Lankes describes innovation as being “at the heart of librarianship.” If you were working in a library that seemed overly averse to taking risks or testing new ideas, how might you sway them to instead value and promote an innovative atmosphere? How might you address their potential concerns about risking certain resources (financial or otherwise) in unproven or uncertain efforts? Or do you perhaps instead feel that libraries should be especially cautious in especially uncertain times?
On the topic of leadership, Lankes suggests that librarians are obligated to accept larger administrative responsibilities because they will ultimately serve their mission and communities in a better way. However, this exposes two potential problems: capability and will. While most skills can be learned, some people are better suited to leadership roles, and there are also people who, skills notwithstanding, would be more self-motivated to lead. Is it the responsibility of librarians, who have no interest in taking on an administrative role (and thus, no will), and who are virtually devoid of experience in a leadership position, to accept it, based on their mission statement? Are librarians’ personal needs dispensable, and if so, will that negatively impact their assumption of administrative duties?
The book says, “We don’t shelve books and change toner cartridges – we maintain an infrastructure for social action. We don’t reference resources and catalog artifacts – we teach and inspire.” In reality, we do shelve books and catalog artifacts… along with a huge number of other things. As you look towards your future, how much emphasis will you place on these more traditional tasks, and how much on the less traditional aspects, those associated with what we’ve been calling ‘radical librarianship’?
On page 129, Dave talks about libraries and agenda, and having a clear purpose in mind. From my own experience working in a public library, I can say that many people who use the library see it as simply being there to serve their needs, not as an institution with a purpose and agenda. Should libraries have an agenda, something to work toward, or should they be developed by the community in response to the community’s needs? If libraries do need an agenda, how do librarians remove their own biases to make sure they are best serving the needs of the public?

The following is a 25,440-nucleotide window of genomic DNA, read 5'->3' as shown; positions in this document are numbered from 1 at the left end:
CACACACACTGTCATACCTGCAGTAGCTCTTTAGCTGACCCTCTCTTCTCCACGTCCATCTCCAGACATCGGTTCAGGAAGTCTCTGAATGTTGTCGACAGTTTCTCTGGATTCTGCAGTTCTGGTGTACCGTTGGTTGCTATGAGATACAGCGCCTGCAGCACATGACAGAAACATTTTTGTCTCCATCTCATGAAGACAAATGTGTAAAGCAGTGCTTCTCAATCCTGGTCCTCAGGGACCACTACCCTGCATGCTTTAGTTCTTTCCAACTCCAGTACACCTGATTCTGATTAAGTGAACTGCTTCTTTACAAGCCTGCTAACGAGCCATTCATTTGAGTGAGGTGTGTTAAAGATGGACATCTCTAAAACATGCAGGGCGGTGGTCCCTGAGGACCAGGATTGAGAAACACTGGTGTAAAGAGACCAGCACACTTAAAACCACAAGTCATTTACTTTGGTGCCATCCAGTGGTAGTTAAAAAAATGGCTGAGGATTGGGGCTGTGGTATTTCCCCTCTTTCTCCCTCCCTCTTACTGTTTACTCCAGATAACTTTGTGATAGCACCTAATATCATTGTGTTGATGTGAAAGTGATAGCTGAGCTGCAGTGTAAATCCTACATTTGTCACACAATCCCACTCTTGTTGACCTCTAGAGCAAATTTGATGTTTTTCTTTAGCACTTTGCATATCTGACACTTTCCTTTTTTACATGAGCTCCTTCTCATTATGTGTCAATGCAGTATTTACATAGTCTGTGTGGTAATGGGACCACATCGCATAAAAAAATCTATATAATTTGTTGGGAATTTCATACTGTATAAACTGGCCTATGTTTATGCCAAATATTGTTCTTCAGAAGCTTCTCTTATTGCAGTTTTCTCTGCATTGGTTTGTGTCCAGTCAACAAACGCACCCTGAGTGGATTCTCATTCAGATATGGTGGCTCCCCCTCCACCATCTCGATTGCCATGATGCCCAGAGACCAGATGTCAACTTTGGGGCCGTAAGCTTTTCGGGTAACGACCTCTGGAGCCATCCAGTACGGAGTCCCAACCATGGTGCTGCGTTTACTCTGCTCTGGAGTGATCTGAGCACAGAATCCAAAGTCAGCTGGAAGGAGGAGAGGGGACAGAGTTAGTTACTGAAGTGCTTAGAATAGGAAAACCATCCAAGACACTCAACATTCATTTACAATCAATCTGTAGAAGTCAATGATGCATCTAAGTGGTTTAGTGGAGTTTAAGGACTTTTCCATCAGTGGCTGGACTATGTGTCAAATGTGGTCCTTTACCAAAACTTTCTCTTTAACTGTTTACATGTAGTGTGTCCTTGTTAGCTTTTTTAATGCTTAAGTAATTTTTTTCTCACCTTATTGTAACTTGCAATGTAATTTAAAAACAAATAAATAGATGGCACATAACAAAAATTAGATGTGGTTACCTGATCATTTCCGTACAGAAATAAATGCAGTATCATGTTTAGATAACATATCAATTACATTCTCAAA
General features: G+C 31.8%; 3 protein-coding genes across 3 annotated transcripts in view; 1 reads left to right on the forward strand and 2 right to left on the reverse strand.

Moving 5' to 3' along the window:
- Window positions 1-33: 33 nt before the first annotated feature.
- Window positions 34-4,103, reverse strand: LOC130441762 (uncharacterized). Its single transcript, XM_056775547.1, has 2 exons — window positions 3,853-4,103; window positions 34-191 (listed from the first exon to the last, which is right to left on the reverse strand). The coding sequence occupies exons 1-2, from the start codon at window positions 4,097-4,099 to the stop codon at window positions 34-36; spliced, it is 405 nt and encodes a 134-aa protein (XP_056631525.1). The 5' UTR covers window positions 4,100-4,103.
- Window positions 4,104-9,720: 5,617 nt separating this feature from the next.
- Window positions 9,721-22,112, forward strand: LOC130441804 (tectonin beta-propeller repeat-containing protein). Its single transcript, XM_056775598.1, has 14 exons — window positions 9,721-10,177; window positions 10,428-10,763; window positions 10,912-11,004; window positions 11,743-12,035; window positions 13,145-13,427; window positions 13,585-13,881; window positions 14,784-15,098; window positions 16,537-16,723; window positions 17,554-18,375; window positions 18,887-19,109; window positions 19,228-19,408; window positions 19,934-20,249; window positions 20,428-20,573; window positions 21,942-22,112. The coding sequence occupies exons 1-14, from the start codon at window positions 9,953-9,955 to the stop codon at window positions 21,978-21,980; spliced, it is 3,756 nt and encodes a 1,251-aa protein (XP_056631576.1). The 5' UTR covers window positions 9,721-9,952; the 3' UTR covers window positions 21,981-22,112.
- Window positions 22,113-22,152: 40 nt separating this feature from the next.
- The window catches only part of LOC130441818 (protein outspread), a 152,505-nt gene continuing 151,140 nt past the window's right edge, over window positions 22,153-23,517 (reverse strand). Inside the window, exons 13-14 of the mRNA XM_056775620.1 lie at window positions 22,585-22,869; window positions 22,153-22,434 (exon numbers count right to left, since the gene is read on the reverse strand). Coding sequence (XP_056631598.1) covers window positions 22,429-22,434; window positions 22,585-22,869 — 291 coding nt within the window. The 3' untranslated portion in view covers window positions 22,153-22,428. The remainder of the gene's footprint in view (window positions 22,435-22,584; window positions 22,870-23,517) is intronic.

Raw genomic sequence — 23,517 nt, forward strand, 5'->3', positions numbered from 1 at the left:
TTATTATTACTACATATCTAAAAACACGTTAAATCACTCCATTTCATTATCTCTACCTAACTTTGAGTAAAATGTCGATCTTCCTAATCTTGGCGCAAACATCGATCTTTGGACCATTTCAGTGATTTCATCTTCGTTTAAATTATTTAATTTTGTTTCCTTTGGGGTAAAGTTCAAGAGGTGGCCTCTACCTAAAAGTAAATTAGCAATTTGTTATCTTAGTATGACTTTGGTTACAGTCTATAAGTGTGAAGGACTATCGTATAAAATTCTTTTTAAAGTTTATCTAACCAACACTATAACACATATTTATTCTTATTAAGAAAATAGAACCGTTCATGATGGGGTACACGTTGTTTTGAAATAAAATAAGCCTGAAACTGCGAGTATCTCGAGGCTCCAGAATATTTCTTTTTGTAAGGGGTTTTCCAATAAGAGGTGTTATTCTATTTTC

Toward the end of the thread, Dave talks about the “obligation of leadership” and how librarians need to have a leadership role in the institution and the community. While I agree with this, should librarians as leaders always have the final, authoritative say? Isn’t our job (among other things!) to provide knowledge so community members are informed and eventually become leaders themselves? Would this approach take away our role as authority figures in our fields of information?
Thanks for supplying some great discussion for us this week! We had a lot of good ideas for finding out what our communities want/need, and how to provide it. One thing everyone seemed to agree on–we can’t remain stagnant. Libraries that remain mere book repositories are bound by the fate of those books, but we’re better than that! More importantly, we need to make our communities AWARE of what we’re doing for them. If we don’t we’ll just keep hearing those dreaded words: “Do people still USE libraries?”
Thanks again for all your comments!
~ Rei, Marie, Jake, Jillian, Topher, Erin and Loranne
Hello everybody! This week we’ll be congregating around this idea of “community” –what it means, how it affects libraries and librarianship, and how it has been and will keep changing. Your moderators have loads of questions for each other and the world-at-large, and we’re hoping you will too! Many of them will be informed by the Atlas’ Communities thread, but others come from our personal interests and backgrounds, so don’t be shy about joining the conversation!
As a preview of what’s to come, know that each day we’ll be tackling a new subject, from the “identity crisis” that librarians are facing in their communities to the open-source movement; from metrics measuring exactly what communities want to topical centers. We’ll wrap up the week with discussion on the future of communities in libraries, and we’ll reflect on some of the ongoing questions that should be asked.
Monday: Identity Crisis!
Tuesday: What Communities Want (And How to Get There)
Wednesday: Topical Centers
Thursday: Open Sourcing
Friday: Staying Relevant in a New Era
Your moderators are Rei Becker, Marie Evans, Jake Hare, Jillian Healy, Christopher Lawton, Erin Lee, and Loranne Nasir. See you in the comments!
Librarianship is having an identity crisis! What are the communities we serve? Do they change? How do libraries as physical spaces affect their communities? Do they do so in the same way as ten years ago? 50 years? What’s your definition of the role a librarian plays in community? Taste-maker? Gatekeeper to the realm of knowledge?
It’s important to provide communities with the services they need and want, but individuals in those communities are notoriously bad at communicating what they’re after. How can librarians find out from the community what they want? What are the best ways to reach out to new people, and get them into the library?
Topical Storm: Library! So far, we’ve seen examples of business-centric, writing-centric, and music-centric topical centers. What other similar opportunities might there be in our communities? How do we ascertain which groups could most benefit from a topical center that encourages collaboration and innovation, and how do we inspire them?